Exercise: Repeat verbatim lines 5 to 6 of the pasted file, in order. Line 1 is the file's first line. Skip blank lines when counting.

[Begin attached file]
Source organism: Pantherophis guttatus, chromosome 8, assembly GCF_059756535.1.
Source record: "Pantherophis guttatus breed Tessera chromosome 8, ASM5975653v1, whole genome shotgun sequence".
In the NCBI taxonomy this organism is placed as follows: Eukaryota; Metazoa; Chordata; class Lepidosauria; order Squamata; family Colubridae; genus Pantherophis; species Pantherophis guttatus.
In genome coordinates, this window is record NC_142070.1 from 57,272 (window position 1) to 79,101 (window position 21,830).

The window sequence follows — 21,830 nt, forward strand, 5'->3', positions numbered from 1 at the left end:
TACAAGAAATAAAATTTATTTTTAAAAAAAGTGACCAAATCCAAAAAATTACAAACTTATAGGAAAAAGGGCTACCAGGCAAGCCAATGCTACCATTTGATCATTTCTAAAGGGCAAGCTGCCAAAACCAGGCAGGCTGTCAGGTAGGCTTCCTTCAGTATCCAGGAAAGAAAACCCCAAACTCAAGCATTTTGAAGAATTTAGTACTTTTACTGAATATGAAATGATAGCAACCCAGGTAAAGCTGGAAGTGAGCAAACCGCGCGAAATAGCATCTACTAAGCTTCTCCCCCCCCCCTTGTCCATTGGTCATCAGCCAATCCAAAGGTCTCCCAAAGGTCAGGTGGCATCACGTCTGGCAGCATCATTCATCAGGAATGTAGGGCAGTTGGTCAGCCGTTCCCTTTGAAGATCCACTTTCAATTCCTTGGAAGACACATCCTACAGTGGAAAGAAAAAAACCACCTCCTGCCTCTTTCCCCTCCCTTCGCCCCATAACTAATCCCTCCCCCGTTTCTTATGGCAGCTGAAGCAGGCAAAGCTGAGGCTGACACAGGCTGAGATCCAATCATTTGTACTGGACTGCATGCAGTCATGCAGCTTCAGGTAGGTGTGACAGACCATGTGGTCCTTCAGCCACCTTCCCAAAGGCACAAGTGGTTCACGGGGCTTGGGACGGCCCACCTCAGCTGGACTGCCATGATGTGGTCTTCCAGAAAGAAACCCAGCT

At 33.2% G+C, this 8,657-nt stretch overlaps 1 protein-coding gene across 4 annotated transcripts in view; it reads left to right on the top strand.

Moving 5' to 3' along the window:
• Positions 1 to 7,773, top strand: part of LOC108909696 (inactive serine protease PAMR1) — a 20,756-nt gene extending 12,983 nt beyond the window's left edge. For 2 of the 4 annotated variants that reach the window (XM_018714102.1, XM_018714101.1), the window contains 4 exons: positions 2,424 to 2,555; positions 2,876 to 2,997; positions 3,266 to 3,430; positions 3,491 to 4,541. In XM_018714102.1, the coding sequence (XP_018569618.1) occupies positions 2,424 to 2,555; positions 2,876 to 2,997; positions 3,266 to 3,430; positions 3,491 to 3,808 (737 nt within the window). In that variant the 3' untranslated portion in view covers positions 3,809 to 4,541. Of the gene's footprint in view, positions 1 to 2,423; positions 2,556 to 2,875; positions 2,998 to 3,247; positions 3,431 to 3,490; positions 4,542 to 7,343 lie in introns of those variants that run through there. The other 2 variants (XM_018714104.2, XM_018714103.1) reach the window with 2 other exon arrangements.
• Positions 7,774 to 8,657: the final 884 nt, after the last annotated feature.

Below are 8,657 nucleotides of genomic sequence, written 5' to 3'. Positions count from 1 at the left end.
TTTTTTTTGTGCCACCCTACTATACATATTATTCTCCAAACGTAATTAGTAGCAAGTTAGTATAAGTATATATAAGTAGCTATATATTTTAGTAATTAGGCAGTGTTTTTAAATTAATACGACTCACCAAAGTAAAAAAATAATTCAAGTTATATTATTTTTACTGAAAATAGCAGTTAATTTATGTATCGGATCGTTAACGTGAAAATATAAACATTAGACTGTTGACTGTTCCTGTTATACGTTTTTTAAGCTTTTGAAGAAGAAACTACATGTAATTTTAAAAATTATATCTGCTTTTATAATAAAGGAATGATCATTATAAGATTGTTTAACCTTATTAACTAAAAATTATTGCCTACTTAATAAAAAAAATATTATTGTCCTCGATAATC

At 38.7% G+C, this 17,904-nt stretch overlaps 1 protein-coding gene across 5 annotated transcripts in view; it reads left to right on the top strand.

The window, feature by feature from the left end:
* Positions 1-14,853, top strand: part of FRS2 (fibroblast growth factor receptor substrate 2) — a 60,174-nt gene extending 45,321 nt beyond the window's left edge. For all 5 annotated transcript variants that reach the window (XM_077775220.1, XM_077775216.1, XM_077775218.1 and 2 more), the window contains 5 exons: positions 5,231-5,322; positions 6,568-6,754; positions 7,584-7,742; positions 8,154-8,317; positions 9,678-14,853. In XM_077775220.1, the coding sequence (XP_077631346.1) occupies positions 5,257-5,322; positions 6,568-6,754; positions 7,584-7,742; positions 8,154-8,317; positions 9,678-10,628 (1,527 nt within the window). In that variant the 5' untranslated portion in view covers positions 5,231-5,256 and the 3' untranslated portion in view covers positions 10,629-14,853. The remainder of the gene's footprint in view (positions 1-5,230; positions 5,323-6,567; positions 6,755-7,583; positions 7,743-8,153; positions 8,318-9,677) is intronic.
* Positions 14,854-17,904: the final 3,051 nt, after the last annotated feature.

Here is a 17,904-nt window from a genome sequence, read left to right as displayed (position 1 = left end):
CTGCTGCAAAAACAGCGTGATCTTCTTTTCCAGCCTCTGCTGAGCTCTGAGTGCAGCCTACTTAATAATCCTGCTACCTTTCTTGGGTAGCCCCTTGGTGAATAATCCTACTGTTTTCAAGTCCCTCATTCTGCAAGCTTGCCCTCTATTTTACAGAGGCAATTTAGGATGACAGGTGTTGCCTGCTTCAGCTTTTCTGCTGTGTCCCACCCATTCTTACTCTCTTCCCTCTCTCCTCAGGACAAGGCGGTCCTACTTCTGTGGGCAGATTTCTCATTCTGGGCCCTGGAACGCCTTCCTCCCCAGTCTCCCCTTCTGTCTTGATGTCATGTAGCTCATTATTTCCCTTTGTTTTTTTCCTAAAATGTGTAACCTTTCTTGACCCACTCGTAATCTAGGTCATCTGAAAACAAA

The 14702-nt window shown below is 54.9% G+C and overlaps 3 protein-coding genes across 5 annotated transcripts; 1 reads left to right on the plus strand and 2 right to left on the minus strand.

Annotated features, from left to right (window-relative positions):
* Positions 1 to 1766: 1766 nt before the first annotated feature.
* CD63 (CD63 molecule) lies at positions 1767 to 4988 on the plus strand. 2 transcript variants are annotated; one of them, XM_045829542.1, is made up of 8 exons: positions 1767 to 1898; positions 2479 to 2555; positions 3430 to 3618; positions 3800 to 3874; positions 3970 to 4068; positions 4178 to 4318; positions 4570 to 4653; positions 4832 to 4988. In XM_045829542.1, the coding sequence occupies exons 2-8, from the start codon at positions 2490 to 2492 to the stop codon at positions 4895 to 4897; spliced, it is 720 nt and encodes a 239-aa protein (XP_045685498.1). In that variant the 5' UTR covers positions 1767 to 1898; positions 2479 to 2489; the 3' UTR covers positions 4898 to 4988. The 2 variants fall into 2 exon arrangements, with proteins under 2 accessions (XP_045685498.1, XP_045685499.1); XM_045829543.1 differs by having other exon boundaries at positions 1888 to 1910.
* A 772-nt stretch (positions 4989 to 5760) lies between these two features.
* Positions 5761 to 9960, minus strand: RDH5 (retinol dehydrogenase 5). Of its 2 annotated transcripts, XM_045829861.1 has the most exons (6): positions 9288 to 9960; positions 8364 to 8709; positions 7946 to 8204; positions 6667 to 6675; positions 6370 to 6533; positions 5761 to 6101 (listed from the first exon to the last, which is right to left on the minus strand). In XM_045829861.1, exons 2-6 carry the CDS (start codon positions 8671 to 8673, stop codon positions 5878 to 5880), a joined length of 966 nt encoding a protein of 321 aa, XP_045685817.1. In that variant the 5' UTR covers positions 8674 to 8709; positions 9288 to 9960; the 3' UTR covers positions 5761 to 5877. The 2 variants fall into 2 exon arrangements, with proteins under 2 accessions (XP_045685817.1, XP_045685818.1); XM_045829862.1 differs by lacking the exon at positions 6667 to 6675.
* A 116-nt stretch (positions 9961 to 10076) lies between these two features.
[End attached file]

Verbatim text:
The window sequence follows — 21,830 nt, forward strand, 5'->3', positions numbered from 1 at the left end:
TACAAGAAATAAAATTTATTTTTAAAAAAAGTGACCAAATCCAAAAAATTACAAACTTATAGGAAAAAGGGCTACCAGGCAAGCCAATGCTACCATTTGATCATTTCTAAAGGGCAAGCTGCCAAAACCAGGCAGGCTGTCAGGTAGGCTTCCTTCAGTATCCAGGAAAGAAAACCCCAAACTCAAGCATTTTGAAGAATTTAGTACTTTTACTGAATATGAAATGATAGCAACCCAGGTAAAGCTGGAAGTGAGCAAACCGCGCGAAATAGCATCTACTAAGCTTCTCCCCCCCCCCTTGTCCATTGGTCATCAGCCAATCCAAAGGTCTCCCAAAGGTCAGGTGGCATCACGTCTGGCAGCATCATTCATCAGGAATGTAGGGCAGTTGGTCAGCCGTTCCCTTTGAAGATCCACTTTCAATTCCTTGGAAGACACATCCTACAGTGGAAAGAAAAAAACCACCTCCTGCCTCTTTCCCCTCCCTTCGCCCCATAACTAATCCCTCCCCCGTTTCTTATGGCAGCTGAAGCAGGCAAAGCTGAGGCTGACACAGGCTGAGATCCAATCATTTGTACTGGACTGCATGCAGTCATGCAGCTTCAGGTAGGTGTGACAGACCATGTGGTCCTTCAGCCACCTTCCCAAAGGCACAAGTGGTTCACGGGGCTTGGGACGGCCCACCTCAGCTGGACTGCCATGATGTGGTCTTCCAGAAAGAAACCCAGCT